Pereos v. Nationstar Mortgage, LLC

Filing 120

ORDER denying ECF Nos. 106 / 117 Defendant's Motions in Limine and 113 Motion for Leave to File a Reply. Plaintiff's Motion to Strike ECF No. 111 is denied as moot. Signed by Judge Miranda M. Du on 12/20/2016. (Copies have been distributed pursuant to the NEF - KW)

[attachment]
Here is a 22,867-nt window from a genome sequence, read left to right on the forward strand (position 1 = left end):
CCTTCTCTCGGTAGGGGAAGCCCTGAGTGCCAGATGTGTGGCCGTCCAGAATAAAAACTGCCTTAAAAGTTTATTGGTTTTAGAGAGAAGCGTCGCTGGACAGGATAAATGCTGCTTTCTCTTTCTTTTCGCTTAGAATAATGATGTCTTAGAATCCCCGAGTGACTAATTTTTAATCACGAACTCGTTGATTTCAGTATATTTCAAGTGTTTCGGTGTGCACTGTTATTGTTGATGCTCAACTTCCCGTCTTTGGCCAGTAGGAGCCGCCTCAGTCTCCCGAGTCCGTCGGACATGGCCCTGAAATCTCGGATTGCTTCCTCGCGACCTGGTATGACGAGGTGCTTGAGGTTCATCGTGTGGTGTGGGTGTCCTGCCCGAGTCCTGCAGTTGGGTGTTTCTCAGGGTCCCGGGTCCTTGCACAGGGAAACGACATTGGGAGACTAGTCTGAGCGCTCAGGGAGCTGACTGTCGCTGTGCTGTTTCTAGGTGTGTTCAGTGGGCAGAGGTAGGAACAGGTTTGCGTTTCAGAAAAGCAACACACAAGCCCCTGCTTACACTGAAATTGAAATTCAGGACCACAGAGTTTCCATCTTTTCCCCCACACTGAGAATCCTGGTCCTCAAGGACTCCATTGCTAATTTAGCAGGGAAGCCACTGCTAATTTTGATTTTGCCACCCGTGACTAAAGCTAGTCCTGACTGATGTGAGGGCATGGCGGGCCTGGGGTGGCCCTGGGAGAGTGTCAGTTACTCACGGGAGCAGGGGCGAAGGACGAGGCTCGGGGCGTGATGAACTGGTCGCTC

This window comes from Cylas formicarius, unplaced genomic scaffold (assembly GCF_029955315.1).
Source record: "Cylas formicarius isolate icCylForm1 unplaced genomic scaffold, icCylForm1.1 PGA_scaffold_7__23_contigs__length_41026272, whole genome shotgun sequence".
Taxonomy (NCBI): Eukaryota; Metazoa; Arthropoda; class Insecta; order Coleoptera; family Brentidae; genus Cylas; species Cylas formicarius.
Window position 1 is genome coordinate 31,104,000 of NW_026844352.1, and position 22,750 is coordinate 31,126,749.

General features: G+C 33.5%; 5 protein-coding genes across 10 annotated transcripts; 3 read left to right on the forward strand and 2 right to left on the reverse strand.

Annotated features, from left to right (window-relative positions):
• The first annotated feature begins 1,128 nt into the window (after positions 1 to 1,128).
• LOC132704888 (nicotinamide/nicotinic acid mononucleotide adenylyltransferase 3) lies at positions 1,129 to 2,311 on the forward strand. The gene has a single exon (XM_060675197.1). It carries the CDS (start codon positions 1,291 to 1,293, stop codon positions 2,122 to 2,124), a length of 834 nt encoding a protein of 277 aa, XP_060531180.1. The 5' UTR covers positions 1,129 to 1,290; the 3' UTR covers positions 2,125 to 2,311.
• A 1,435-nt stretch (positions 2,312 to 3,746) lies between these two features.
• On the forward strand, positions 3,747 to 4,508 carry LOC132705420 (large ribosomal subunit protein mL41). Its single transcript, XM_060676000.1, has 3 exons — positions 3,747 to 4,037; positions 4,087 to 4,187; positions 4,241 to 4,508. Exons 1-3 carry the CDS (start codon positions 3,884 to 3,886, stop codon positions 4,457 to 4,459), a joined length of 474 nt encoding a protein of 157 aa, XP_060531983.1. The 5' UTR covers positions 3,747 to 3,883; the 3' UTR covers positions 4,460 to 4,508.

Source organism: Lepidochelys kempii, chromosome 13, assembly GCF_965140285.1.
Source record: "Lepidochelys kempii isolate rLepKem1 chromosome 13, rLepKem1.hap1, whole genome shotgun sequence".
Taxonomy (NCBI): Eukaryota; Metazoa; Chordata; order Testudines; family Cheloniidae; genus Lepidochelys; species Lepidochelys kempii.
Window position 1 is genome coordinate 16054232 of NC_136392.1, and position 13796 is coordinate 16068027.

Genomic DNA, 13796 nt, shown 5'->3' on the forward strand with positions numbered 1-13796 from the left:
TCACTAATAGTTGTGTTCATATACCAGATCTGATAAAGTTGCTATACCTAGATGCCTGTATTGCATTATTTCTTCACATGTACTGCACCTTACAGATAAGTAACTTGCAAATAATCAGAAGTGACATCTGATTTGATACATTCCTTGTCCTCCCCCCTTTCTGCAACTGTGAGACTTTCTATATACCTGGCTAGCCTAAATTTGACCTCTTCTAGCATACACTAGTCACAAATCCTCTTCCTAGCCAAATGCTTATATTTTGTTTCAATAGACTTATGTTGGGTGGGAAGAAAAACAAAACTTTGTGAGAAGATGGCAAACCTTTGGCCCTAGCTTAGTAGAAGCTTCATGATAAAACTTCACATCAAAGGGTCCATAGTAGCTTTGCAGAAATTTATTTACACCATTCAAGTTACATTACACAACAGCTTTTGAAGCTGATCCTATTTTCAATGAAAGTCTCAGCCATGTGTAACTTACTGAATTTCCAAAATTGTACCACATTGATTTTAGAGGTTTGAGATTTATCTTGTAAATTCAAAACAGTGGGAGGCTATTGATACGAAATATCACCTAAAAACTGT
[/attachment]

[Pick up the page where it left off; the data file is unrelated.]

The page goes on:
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1 2 3 4 5 UNITED STATES DISTRICT COURT 6 DISTRICT OF NEVADA 7 *** 8 C. NICHOLAS PEREOS aka COSTA N. PEREOS, 9 Plaintiff, v. 10 11 Case No. 3:13-cv-00386-MMD-VPC ORDER NATIONSTAR MORTGAGE, LLC, et al., Defendants. 12 13 14 I. SUMMARY 15 This Order addresses four pending motions. (ECF Nos. 106, 111, 113, 117.) For 16 the reasons discussed herein, Defendants’ two motions in limine (ECF Nos. 106, 117) 17 and counter motion for leave to file reply (ECF No. 113) are denied. Plaintiff’s motion to 18 strike (ECF No. 111) is denied as moot. 19 II. BACKGROUND 20 The factual background is recited in the Court’s February 18, 2015, Order 21 (“Dismissal Order”), granting Defendant’s motion to dismiss and granting Plaintiff leave 22 to amend. (ECF No. 72.) In the Dismissal Order, the Court declined to address 23 Defendant’s “cursory total preemption argument without the benefit of more in-depth 24 briefing.” (ECF No 72 at 4-5.) The Court found that Plaintiff failed to allege compliance 25 with the requirements of 15 U.S.C. § 1681s-2(b) to assert a private right of action under 26 that section and granted leave to amend to the extent Plaintiff can allege facts showing 27 that he complied § 1681s-2(b). (Id. at 5-7.) (Id. at 7.) Plaintiff subsequently filed a Third 28 Amended Complaint to which Defendant filed an answer. (ECF Nos. 75, 76.) 1 III. LEGAL STANDARD 2 A motion in limine is a procedural mechanism to limit in advance testimony or 3 evidence in a particular area. United States v. Heller, 551 F.3d 1108, 1111 (9th 4 Cir.2009). It is a preliminary motion that is entirely within the discretion of the Court. See 5 Luce v. United States, 469 U.S. 38, 41-42 (1984). In limine rulings are provisional. Such 6 “rulings are not binding on the trial judge [who] may always change his mind during the 7 course of a trial.” Ohler v. United States, 529 U.S. 753, 758 n. 3 (2000); accord Luce, 8 469 U.S. at 41 (noting that in limine rulings are always subject to change, especially if 9 the evidence unfolds in an unanticipated manner). 10 IV. MOTION IN LIMINE TO EXCLUDE SPECULATIVE DAMAGES – ECF NO. 106 11 Defendant’s motion was not timely when filed and failed to comply with the 12 personal consultation requirement. Trial was initially set for October 25, 2016. (ECF No. 13 103.) The April 7, 2016, Order Regarding Trial provides that motions in limine must be 14 fully briefed and submitted for decision no later than thirty (30) days before trial. (ECF No 15 104 at 1.) That Order also directs counsel to meet and confer on the issues raised before 16 filing the motion “and must include a statement certifying compliance with this personal 17 consultation requirement.” (Id.) These requirements — the filing deadline and personal 18 consultation requirements — are similar to the amendments to the Local Rules as 19 incorporated in LR 16-3, which became effective on May 1, 2016. Defendant’s motion 20 was filed on September 23, 2016, which would not be fully briefed thirty (30) days before 21 October 25, 2016, trial date. Defendant’s counsel contacted Plaintiff about the motion, 22 but counsel did not engage in any discussion, let alone personal consultation, about the 23 issues raised in the motion. 24 Setting aside these deficiencies, the Court disagrees with Defendant and will deny 25 the motion. Defendant offers Plaintiff’s deposition testimony where he explained what he 26 did in connection with his attempt to refinance the apartment complex in Reno and why 27 he did not make application to refinance the Las Vegas condominium to argue that 28 Plaintiff’s claim of damages as a result of the “failure to refinance” these two properties 2 1 are speculative. (ECF No. 106.) However, Plaintiff’s testimony, assuming he will testify 2 consistent with his deposition testimony, offers sufficient evidence for the jury to decide 3 whether Plaintiff can establish his damages. The jury may infer from Plaintiff’s testimony 4 that given the information he received from Wells Fargo and from Heritage Bank, it 5 would have been an exercise in futility for Plaintiff to submit a formal application to 6 refinance the apartment complex and submit application to refinance the condominium. 7 Defendant’s motion (ECF No. 106) is denied. 8 Defendant filed a reply without leave of court in violation of LR 16-3(a), and tried 9 to cure by filing a countermotion to file its reply after Plaintiff moved to strike. (ECF No. 10 113.) However, the Court finds a reply is not helpful and denies Defendant’s 11 countermotion for leave to file a reply (ECF No. 113).1 Defendant’s motion to strike (ECF 12 No. 111) is denied as moot. 13 14 V. MOTION IN LMIINE TO EXCLUDE EVIDENCE RELATING TO CREDIT REPORTING — ECF NO. 117 15 Defendant seeks to exclude its credit reporting activities on two grounds: (1) there 16 is no evidence that a credit reporting agency notified Defendant of a claim as required 17 under 15 U.S.C. § 1681s-2(b) for Plaintiff to bring a private action under the Fair Credit 18 Reporting Act; and (2) Plaintiff’s state law claims are preempted. (ECF No. 117.) The 19 Court agrees with Plaintiff that both grounds raise legal issues that should have been 20 asserted in a dispositive motion and are inappropriate to present on a motion in limine. 21 Moreover, in the Dismissal Order, the Court specifically declined to address preemption 22 because of Defendant’s “cursory” argument. (ECF No 72 at 4-5.) Defendant’s motion in 23 limine relating to credit reporting activities (ECF No. 117) is therefore denied. 24 /// 25 /// 26 27 28 1Defendant argues that a reply is warranted because Plaintiff’s opposition brief fails to adequately address the premise of its motion. (ECF No. 113.) The Court can read the parties’ briefs and discern the parties’ respective arguments without the need for a reply and additional briefings on a motion to file reply and a motion to strike. 3 1 VI. CONCLUSION 2 The Court notes that the parties made several arguments and cited to several 3 cases not discussed above. The Court has reviewed these arguments and cases and 4 determines they did not warrant discussion as they do not affect the outcome of the 5 pending motions. 6 It is ordered that Defendant’s two motions in limine (ECF Nos. 106, 117) are 7 denied. Defendant’s countermotion to file a reply (ECF No. 113) is denied. Plaintiff’s 8 motion to strike (ECF No. 111) is denied as moot. 9 DATED THIS 20th day of December 2016. 10 11 MIRANDA M. DU UNITED STATES DISTRICT JUDGE 12 13 14 15 16 17 18 19 20 21 22 23 24 25 26 27 28 4